As a result of that fight, Ayrton did what I had asked him to do. He gave me the chance to get to know him better. Our relationship began with bristling aggression, but we quickly calmed down and he began to trust me. We talked for hours - about many different subjects - and it enabled me to write about him in a completely new light. After that we never had a problem. I had earned his trust and I gradually grew to like him as well as to respect him. A few months later we talked about his businesses and, completely at ease - without feeling the need to say "Off the record" - he told me with a smile that it was all rather tedious. He couldn't be bothered with business because all he ever wanted to do was be behind the wheel of his racing car, pushing it to the limit.

As a racing driver I had always respected him, ever since I first watched him in F3 in 1983. A year later I stood in the rain on the outside of the Swimming Pool complex at Monaco and watched him hound Prost in the wet. It was his first really famous drive.

When Ayrton went to Lotus in 1985 I was reporting on other kinds of racing, but I remember in October that year I stood on the inside of Paddock Hill Bend at Brands Hatch and saw him on one of his brilliant pole position laps in the sleek black and gold Lotus.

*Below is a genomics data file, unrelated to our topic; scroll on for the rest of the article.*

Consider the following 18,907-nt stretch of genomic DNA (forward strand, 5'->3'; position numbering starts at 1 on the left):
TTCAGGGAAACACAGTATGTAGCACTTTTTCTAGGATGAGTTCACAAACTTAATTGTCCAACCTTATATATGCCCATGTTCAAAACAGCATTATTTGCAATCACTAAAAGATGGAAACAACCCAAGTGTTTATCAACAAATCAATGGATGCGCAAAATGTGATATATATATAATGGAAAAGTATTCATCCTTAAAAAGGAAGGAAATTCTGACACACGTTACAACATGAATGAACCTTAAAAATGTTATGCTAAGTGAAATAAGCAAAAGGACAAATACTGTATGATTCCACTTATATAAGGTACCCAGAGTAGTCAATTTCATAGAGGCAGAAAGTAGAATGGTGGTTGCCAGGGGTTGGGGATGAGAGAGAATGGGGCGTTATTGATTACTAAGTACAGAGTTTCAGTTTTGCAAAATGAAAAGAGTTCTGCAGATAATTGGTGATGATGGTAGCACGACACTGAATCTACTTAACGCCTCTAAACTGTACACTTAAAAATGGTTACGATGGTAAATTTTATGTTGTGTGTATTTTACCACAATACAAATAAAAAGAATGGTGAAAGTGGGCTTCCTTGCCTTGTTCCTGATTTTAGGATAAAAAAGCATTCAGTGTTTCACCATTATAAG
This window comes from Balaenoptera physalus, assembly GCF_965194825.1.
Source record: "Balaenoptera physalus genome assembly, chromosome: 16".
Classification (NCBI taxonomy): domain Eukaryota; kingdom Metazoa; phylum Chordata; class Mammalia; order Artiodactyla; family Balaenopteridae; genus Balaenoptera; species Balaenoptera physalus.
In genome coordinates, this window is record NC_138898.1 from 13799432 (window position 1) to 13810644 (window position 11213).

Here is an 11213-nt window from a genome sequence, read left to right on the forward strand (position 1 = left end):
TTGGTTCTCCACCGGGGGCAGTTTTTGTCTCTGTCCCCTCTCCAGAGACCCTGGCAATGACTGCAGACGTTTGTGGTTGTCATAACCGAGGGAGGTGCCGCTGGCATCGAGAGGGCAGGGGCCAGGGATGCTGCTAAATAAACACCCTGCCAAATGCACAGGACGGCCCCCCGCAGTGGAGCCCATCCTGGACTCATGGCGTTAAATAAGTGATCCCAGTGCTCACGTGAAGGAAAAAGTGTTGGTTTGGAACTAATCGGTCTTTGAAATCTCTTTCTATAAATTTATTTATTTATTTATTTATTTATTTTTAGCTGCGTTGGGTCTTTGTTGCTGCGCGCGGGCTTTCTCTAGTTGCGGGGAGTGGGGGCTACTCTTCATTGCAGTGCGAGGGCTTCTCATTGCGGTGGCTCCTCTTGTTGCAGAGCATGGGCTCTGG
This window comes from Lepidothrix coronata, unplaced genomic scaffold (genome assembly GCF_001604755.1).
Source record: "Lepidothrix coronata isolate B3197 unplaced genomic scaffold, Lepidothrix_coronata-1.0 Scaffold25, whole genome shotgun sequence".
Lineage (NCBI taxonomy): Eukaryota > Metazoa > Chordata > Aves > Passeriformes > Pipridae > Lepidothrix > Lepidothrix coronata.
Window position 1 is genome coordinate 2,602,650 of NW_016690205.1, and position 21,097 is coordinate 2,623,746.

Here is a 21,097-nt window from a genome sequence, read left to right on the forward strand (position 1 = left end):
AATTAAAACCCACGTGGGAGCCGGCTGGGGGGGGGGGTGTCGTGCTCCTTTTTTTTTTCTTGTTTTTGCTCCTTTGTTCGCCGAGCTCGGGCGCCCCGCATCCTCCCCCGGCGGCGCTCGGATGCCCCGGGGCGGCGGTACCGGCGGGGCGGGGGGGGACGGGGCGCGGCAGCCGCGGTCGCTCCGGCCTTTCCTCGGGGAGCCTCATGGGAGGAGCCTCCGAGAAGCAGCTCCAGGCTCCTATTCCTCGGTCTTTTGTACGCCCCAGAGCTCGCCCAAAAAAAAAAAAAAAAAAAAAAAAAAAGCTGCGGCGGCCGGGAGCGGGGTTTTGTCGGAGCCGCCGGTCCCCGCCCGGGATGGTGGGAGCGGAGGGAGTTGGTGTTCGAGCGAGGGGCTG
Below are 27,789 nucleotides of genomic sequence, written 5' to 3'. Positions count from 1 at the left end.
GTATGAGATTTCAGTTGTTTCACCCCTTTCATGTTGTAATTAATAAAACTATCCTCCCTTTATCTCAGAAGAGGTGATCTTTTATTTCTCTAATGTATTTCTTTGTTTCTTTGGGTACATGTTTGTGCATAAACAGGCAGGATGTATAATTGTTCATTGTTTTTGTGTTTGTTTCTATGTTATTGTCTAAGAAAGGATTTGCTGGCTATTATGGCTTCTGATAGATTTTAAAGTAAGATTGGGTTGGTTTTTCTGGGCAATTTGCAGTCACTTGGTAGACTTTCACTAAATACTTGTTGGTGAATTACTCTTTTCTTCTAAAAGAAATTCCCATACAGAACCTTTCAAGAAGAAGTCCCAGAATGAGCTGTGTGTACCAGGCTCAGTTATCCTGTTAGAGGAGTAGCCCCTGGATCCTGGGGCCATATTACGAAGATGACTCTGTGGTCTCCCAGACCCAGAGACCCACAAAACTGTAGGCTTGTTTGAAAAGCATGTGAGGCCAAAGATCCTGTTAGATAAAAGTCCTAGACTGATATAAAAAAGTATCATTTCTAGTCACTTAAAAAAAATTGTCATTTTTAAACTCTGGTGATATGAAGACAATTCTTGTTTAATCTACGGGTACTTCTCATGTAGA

By the time I arrived full-time in F1 he had scored nine wins, but after that I watched every one of his 32 victories and many more of his mesmerizing qualifying laps. He was braver than the brave, the most determined, the most talented and the quickest driver I have ever seen. He drove with passion and commitment. He was an extraordinary racing driver with a bewitching ability. He seemed to have no weaknesses. The fans around the world called him "Magic" and with Ayrton you always knew that sometimes he would achieve the impossible.